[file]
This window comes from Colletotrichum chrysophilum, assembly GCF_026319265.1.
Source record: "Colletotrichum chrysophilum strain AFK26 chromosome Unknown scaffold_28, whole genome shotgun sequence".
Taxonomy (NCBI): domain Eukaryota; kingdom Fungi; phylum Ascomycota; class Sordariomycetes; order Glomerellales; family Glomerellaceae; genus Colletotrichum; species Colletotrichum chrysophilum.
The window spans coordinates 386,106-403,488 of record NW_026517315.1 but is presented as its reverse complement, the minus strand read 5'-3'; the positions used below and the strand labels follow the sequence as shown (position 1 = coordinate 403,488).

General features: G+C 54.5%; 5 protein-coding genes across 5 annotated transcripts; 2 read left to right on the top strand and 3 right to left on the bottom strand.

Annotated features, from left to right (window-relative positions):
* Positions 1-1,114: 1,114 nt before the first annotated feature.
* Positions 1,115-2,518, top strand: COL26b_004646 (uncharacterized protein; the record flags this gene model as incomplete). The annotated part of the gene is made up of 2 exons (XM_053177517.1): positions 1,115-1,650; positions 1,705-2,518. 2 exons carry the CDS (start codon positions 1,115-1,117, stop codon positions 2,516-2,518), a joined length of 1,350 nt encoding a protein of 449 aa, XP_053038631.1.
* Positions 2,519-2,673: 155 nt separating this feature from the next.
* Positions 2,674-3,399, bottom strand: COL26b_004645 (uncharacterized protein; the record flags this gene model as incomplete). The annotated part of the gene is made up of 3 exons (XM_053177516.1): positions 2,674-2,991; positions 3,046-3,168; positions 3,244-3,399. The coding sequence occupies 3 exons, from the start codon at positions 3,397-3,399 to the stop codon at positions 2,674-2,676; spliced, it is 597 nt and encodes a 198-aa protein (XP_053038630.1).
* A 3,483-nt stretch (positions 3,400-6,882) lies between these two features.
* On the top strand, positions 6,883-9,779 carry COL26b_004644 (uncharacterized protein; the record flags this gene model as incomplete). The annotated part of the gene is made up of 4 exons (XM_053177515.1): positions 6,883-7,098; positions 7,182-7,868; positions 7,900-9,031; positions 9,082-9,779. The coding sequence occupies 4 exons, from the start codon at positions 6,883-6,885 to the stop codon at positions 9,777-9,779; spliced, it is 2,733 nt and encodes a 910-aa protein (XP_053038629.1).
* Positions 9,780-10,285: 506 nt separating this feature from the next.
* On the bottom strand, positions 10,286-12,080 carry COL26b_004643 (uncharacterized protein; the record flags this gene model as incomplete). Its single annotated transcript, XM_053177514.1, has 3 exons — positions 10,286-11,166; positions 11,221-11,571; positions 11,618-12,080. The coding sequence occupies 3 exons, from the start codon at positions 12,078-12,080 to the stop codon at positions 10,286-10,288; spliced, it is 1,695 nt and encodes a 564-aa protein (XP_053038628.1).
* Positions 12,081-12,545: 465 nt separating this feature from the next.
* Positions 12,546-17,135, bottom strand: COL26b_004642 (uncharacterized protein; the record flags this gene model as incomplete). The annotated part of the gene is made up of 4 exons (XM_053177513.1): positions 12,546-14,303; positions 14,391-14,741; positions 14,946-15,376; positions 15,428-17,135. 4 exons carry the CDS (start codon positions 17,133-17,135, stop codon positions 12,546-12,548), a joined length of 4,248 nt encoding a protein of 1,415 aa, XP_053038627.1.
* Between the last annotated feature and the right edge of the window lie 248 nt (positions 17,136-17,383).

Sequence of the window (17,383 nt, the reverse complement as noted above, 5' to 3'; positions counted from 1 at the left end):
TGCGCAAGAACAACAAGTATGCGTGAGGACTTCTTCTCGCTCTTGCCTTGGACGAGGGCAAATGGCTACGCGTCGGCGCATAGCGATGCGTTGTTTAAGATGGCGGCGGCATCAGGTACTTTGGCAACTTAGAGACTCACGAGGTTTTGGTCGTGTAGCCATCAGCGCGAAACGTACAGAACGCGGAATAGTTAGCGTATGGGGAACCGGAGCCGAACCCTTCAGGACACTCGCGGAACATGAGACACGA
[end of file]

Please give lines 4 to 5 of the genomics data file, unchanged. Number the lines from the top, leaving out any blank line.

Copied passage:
The window spans coordinates 386,106-403,488 of record NW_026517315.1 but is presented as its reverse complement, the minus strand read 5'-3'; the positions used below and the strand labels follow the sequence as shown (position 1 = coordinate 403,488).

General features: G+C 54.5%; 5 protein-coding genes across 5 annotated transcripts; 2 read left to right on the top strand and 3 right to left on the bottom strand.